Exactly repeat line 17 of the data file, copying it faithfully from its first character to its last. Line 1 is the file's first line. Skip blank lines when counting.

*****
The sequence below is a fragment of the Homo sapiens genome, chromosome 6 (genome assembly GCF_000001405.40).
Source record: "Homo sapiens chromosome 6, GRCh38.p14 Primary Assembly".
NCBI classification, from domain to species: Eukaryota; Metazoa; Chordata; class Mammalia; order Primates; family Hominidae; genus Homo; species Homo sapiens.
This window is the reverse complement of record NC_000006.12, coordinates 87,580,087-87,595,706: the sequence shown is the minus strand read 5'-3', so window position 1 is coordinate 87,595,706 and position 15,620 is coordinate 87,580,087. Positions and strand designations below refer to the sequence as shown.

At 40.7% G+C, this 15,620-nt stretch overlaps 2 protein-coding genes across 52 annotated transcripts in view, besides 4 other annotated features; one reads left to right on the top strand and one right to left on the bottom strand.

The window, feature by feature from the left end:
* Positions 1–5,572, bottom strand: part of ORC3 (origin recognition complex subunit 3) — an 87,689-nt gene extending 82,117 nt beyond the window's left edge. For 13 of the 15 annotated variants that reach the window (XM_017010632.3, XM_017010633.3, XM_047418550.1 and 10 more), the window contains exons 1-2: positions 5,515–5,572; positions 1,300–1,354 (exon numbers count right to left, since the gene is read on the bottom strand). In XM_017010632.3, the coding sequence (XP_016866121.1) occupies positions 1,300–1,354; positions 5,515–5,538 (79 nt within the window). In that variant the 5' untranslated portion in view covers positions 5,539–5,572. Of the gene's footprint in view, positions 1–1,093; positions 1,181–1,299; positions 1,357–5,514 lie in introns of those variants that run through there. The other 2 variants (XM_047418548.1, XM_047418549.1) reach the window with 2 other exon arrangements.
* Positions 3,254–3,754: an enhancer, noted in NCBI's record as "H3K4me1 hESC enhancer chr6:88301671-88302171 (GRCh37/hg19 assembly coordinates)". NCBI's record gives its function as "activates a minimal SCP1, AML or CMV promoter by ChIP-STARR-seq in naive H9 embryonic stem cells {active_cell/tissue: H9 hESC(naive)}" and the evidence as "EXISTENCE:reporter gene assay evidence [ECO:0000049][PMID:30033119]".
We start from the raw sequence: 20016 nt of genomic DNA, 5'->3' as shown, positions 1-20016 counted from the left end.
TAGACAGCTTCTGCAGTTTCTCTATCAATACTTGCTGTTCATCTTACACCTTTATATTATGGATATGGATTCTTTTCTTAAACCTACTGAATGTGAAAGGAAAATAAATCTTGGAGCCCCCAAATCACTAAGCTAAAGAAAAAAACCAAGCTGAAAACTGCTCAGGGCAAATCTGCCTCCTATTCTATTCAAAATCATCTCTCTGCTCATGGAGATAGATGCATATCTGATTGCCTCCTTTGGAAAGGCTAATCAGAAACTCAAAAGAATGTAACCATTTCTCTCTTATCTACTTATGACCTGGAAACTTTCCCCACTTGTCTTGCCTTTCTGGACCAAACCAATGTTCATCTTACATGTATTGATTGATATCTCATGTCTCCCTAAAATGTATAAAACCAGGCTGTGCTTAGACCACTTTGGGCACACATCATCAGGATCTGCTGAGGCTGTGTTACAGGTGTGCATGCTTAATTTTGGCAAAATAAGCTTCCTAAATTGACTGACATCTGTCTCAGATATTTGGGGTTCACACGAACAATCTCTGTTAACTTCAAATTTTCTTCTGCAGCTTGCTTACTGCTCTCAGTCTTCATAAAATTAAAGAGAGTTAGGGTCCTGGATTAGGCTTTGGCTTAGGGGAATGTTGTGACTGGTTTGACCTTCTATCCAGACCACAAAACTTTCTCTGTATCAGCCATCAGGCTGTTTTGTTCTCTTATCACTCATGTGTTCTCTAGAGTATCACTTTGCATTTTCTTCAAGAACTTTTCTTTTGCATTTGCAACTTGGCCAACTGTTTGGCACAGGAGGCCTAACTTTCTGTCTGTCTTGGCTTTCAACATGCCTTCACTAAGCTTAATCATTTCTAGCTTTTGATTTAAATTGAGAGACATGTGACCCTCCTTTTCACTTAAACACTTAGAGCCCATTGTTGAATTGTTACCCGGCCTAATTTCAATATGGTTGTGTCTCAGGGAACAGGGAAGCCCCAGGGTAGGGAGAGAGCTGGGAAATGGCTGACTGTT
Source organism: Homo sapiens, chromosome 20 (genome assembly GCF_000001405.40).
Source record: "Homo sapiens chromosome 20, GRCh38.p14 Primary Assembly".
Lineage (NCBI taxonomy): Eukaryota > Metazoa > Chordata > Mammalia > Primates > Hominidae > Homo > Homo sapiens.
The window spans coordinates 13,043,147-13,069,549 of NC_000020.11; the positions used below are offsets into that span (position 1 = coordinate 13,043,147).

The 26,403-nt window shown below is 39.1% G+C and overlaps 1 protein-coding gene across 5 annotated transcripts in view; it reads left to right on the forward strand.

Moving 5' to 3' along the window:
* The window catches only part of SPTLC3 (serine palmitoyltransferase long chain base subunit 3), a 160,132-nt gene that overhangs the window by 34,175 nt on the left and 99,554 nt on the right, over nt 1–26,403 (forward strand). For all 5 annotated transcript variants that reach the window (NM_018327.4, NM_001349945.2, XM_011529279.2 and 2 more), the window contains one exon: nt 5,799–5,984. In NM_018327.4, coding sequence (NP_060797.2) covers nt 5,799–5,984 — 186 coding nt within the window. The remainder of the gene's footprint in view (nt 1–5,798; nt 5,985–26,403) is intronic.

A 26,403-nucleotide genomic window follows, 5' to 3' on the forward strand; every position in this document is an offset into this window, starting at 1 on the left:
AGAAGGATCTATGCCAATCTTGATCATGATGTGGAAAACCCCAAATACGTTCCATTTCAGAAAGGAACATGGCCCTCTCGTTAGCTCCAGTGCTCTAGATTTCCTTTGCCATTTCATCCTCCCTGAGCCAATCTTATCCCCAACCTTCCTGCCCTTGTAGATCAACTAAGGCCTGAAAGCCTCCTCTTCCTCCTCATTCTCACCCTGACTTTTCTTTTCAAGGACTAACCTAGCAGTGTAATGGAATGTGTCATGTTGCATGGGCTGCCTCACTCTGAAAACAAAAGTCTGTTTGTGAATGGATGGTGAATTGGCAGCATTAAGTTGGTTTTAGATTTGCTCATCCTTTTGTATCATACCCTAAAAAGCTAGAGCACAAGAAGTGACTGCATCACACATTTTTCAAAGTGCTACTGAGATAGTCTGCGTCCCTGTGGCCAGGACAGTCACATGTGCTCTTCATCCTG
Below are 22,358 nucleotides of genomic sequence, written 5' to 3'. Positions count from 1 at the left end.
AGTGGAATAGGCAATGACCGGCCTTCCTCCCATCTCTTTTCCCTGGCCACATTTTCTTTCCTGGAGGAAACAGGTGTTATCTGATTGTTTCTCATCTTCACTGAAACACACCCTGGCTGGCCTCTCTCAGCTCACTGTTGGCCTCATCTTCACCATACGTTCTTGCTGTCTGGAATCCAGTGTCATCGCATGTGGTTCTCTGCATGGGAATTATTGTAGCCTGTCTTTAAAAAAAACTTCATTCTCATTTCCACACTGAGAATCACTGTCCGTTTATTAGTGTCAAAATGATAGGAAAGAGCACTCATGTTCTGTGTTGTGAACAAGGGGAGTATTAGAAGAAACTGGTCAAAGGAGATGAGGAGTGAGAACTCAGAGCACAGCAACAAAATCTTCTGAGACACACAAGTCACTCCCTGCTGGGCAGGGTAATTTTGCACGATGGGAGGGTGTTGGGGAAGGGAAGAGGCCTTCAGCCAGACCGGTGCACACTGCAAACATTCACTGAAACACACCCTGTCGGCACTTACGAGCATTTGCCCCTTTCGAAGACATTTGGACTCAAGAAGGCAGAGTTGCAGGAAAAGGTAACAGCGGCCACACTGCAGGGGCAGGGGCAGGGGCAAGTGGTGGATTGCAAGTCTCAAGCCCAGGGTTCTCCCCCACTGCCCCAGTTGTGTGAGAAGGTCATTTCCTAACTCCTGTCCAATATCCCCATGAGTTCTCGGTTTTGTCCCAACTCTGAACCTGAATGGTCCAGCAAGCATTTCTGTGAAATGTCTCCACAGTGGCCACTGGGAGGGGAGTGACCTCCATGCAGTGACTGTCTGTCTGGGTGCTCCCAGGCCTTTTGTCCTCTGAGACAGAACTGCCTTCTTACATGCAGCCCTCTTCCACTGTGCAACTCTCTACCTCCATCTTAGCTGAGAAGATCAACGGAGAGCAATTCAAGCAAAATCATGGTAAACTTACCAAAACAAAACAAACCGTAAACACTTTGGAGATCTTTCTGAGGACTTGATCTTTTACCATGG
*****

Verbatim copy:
* The window catches only part of SPTLC3 (serine palmitoyltransferase long chain base subunit 3), a 160,132-nt gene that overhangs the window by 34,175 nt on the left and 99,554 nt on the right, over nt 1–26,403 (forward strand). For all 5 annotated transcript variants that reach the window (NM_018327.4, NM_001349945.2, XM_011529279.2 and 2 more), the window contains one exon: nt 5,799–5,984. In NM_018327.4, coding sequence (NP_060797.2) covers nt 5,799–5,984 — 186 coding nt within the window. The remainder of the gene's footprint in view (nt 1–5,798; nt 5,985–26,403) is intronic.